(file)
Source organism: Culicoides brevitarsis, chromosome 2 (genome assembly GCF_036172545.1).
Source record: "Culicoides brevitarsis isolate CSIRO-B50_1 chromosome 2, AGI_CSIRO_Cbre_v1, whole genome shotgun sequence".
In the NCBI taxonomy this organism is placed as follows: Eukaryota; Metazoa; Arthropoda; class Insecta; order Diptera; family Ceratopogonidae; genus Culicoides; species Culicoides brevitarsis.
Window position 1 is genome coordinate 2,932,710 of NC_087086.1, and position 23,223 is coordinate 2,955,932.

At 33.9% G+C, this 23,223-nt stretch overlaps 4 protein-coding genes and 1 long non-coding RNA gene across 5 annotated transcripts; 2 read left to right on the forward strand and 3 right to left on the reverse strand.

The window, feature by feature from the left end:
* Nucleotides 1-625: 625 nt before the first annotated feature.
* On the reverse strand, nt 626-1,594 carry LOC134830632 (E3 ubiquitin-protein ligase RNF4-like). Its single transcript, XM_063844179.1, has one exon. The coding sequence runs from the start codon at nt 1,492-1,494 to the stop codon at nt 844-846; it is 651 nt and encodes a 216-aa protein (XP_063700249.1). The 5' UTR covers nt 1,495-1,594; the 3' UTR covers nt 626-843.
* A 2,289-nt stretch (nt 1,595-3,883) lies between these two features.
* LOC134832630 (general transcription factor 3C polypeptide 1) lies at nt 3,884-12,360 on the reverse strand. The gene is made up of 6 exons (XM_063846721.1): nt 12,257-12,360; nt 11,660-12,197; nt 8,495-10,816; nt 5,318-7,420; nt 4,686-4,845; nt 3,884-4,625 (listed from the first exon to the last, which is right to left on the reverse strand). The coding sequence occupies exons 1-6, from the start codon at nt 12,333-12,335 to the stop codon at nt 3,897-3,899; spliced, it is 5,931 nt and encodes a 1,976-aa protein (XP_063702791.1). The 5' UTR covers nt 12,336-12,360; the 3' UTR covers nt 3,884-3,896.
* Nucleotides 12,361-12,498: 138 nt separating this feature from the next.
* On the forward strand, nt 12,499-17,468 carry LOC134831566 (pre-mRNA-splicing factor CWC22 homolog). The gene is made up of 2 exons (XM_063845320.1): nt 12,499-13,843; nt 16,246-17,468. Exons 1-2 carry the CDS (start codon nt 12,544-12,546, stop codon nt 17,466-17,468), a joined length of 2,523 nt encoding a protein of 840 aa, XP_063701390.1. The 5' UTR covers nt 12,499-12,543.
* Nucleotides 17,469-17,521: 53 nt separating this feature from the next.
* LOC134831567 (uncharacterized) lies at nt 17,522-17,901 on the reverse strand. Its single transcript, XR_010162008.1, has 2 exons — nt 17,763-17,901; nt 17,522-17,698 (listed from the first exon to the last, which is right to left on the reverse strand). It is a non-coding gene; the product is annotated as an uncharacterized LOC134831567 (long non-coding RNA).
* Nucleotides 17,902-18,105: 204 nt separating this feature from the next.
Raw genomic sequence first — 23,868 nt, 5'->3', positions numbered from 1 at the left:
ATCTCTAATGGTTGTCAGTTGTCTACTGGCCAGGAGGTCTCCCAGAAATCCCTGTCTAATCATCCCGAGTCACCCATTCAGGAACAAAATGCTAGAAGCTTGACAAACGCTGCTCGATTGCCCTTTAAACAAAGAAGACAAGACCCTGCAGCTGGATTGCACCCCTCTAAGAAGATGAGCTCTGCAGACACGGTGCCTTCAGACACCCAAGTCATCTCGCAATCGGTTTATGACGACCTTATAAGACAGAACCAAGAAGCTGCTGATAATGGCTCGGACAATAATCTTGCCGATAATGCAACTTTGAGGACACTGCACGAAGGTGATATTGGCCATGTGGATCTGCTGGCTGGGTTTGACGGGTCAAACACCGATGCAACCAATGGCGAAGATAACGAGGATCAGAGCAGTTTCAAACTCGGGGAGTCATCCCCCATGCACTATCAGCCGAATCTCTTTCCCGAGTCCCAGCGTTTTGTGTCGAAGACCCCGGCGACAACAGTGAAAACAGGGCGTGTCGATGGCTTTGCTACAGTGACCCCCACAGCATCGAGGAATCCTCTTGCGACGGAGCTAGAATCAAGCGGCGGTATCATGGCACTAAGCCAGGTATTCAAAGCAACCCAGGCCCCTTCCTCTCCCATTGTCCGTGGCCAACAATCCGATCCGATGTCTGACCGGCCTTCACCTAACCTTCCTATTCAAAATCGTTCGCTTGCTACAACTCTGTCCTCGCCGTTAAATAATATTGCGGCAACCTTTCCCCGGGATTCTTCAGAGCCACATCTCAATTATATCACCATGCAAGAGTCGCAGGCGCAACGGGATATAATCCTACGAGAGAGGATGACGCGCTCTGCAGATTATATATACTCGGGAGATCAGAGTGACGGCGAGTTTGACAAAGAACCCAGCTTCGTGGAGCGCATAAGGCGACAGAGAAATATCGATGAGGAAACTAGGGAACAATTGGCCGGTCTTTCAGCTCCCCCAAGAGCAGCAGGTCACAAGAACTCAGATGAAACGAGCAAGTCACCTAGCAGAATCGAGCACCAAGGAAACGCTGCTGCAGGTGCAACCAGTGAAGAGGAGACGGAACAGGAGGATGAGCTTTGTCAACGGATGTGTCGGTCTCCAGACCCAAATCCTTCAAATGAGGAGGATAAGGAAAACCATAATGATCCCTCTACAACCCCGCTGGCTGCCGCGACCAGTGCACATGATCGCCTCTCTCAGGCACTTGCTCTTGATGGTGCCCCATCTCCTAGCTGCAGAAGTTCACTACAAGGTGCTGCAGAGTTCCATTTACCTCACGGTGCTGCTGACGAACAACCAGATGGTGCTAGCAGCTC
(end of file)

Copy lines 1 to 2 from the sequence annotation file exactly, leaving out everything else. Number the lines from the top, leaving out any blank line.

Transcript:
Source organism: Culicoides brevitarsis, chromosome 2 (genome assembly GCF_036172545.1).
Source record: "Culicoides brevitarsis isolate CSIRO-B50_1 chromosome 2, AGI_CSIRO_Cbre_v1, whole genome shotgun sequence".